Analysis: Papua New Guinea companies using rationalisation to adapt to weaker economic conditions


The sluggish Papua New Guinea economy is triggering a bout of rationalisation, two of the recent examples being in the banking and manufacturing sectors. Two distinct management strategies are behind these moves, notes David James.

Paradise’s Anthony Smare (left) and Steamships’ Peter Langslow finalise the sale of Laga Industries to Paradise.

Larger Papua New Guinea companies typically pursue one of two strategies in their search for profitability:

  1. Economies of scale. The aim here is to get a strong market share to generate large revenues. Then management looks for operational efficiencies to turn the revenue into consistent profits.
  2. Economies of scope. The aim here is to establish operations in different industries to generate diverse revenues. Then back office efficiencies are pursued to create profitability.

A prominent example of the ‘economies of scale’ approach is Bank South Pacific. Because it has such a dominant market share, achieving big jumps in revenue growth is difficult. Instead, achieving internal cost efficiencies is key to its profitability.

There are many examples in PNG of the economies of scope approach, including: Brian Bell, KK Kingston, CPL Group and TE (PNG). These companies have multiple divisions, sometimes in different industry sectors.

The strength of this strategy is that it can reduce the risks of being exposed to a single market, potentially making it easier to manage volatility.

The potential downside, however, is that when the overall economy weakens, all the divisions can come under pressure, forcing the divestment of less important businesses.

Such a requirement to divest can be seen in CPL Group’s recent sale of Paradise Cinemas to R H Group’s Vision City.

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‘Loans will increase by half, deposits will double and earnings per share will rise by almost a third.’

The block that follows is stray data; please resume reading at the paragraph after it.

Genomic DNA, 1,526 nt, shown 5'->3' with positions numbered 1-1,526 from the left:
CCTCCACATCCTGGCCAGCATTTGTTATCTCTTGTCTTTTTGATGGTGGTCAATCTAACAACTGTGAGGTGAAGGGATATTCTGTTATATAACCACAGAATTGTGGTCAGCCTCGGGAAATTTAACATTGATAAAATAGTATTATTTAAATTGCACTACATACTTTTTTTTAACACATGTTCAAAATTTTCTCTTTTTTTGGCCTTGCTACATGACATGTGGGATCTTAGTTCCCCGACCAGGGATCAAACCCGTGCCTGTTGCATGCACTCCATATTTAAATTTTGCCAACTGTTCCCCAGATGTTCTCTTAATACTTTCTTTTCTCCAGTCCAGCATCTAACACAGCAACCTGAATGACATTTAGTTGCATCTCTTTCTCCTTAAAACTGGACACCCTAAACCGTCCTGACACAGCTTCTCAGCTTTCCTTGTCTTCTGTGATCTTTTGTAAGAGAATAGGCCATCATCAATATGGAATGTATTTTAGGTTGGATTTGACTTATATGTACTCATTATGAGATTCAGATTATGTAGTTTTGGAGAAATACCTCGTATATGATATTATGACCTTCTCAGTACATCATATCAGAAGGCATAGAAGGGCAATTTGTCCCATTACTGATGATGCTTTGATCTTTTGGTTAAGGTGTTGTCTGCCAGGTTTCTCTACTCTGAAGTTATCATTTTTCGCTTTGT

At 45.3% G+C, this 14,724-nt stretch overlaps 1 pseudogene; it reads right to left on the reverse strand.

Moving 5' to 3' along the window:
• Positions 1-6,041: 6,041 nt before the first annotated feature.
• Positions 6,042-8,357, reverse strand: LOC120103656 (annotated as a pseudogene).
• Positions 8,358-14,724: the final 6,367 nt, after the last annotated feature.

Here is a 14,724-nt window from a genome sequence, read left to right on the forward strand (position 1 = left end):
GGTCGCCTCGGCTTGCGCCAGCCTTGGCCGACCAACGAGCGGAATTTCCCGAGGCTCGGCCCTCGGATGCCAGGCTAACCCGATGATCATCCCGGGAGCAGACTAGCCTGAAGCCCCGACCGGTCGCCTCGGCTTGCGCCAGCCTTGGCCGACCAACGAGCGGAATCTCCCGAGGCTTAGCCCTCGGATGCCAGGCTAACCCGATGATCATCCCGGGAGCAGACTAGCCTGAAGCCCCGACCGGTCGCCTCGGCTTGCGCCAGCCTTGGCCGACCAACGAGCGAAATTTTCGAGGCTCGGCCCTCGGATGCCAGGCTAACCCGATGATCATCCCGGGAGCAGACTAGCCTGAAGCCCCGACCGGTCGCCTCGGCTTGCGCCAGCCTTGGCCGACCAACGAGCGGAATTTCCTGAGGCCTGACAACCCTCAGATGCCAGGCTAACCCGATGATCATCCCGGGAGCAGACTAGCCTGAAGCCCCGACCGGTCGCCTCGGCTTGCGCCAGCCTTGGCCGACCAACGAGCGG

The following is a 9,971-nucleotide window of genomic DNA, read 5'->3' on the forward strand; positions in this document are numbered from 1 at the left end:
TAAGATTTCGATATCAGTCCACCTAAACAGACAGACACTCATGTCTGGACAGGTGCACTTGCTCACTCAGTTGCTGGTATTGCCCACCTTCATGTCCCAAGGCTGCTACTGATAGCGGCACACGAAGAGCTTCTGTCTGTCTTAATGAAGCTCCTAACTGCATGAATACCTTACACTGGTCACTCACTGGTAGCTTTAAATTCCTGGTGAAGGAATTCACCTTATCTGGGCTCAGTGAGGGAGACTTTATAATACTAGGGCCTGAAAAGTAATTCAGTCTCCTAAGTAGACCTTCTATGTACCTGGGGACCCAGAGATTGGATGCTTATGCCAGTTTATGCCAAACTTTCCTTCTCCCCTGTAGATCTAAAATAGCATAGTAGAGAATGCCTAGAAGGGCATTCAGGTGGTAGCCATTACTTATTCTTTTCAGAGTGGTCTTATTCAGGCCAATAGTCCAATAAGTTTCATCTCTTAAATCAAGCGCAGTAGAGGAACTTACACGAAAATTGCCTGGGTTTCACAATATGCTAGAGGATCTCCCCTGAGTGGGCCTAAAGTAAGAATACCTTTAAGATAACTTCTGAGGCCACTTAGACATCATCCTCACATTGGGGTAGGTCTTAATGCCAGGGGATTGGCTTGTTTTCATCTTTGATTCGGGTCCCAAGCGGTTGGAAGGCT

Kina Securities is looking to create economies of scale, as evidenced by its acquisition last month of ANZ’s PNG retail, commercial and SME businesses.

The aim is to increase the company’s size and penetration. (As was its 2015 acquisition of the PNG assets of Malaysia’s Maybank—the move that triggered Kina’s transition into a bank.)

The acquisition will increase the company’s retail banking footprint to 21 branches, 82 ATMs and more than 1800 EFTPOS terminals.

‘Another rationalisation move is the sale by conglomerate Steamships Trading Company of Laga Industries.’

Loans will increase by half, deposits will double and earnings per share will rise by almost a third, according to Kina’s estimates.

For the ANZ, by contrast, it represents the withdrawal from an underperforming niche. It is a move that has become commonplace for Australian banks in recent years—the sale of non-core overseas operations.

Westpac made a similar move when it sold some of its smaller Pacific assets to Bank South Pacific in 2015.


Another rationalisation move, by conglomerate Steamships Trading Company, is the sale of Laga Industries to manufacturer Paradise Company, which produces Paradise Foods, Paradise Beverages and Queen Emma Chocolates.

Laga Industries manufactures Gala Ice cream, Oasis Water and Highlands Meadow Cooking Oil and other products.

For Steamships, the sale represents a partial withdrawal from pursuing economies of scope. The company will instead concentrate on its core operations of logistics, property and hotels.

For Paradise, it is an opportunity to expand its operations in the same industry sector.

‘It really is business as usual for all staff as ownership changes to Paradise.’

‘We are bringing together two strong growing food businesses to create a very large food business with a strong sales and distribution network around the country, strong brand loyalty and backed up by two talented and dedicated groups of employees at the two companies,’ claims Anthony Smare, Chairman of the Board of Paradise Company.

Business as usual

Smare believes the manufacturing sites and staff will be unaffected, contending that both companies (Paradise and Laga) have ‘first class systems and procedures with strong management frameworks’ in place.

‘It really is business as usual for all staff as ownership changes to Paradise.’

To create economies of scale, Paradise will have to concentrate on creating improved internal efficiencies.

‘We expect that the new combined Paradise Company—with its diverse products leading the PNG market in biscuits, snack foods, water, ice cream, cooking oil, chocolates and beverages—to now start leveraging the synergies of the combined businesses to accelerate its growth,’ says Smare.

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